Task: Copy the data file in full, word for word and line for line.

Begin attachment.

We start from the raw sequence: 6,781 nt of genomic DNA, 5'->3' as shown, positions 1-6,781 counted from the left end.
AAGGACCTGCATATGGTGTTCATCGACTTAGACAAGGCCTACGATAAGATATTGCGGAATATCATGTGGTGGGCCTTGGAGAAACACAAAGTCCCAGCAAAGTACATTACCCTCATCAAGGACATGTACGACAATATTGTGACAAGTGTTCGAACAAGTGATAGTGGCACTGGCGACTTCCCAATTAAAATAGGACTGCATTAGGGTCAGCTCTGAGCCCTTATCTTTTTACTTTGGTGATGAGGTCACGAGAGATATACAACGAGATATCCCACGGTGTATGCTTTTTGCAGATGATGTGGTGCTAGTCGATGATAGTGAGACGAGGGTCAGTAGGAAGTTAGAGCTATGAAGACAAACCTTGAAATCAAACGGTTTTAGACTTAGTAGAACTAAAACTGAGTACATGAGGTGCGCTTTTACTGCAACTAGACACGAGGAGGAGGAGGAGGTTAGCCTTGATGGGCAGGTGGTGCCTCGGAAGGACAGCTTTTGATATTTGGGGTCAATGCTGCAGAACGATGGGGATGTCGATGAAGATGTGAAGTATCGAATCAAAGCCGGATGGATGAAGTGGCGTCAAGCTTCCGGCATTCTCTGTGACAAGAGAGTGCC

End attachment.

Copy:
We start from the raw sequence: 6,781 nt of genomic DNA, 5'->3' as shown, positions 1-6,781 counted from the left end.
AAGGACCTGCATATGGTGTTCATCGACTTAGACAAGGCCTACGATAAGATATTGCGGAATATCATGTGGTGGGCCTTGGAGAAACACAAAGTCCCAGCAAAGTACATTACCCTCATCAAGGACATGTACGACAATATTGTGACAAGTGTTCGAACAAGTGATAGTGGCACTGGCGACTTCCCAATTAAAATAGGACTGCATTAGGGTCAGCTCTGAGCCCTTATCTTTTTACTTTGGTGATGAGGTCACGAGAGATATACAACGAGATATCCCACGGTGTATGCTTTTTGCAGATGATGTGGTGCTAGTCGATGATAGTGAGACGAGGGTCAGTAGGAAGTTAGAGCTATGAAGACAAACCTTGAAATCAAACGGTTTTAGACTTAGTAGAACTAAAACTGAGTACATGAGGTGCGCTTTTACTGCAACTAGACACGAGGAGGAGGAGGAGGTTAGCCTTGATGGGCAGGTGGTGCCTCGGAAGGACAGCTTTTGATATTTGGGGTCAATGCTGCAGAACGATGGGGATGTCGATGAAGATGTGAAGTATCGAATCAAAGCCGGATGGATGAAGTGGCGTCAAGCTTCCGGCATTCTCTGTGACAAGAGAGTGCC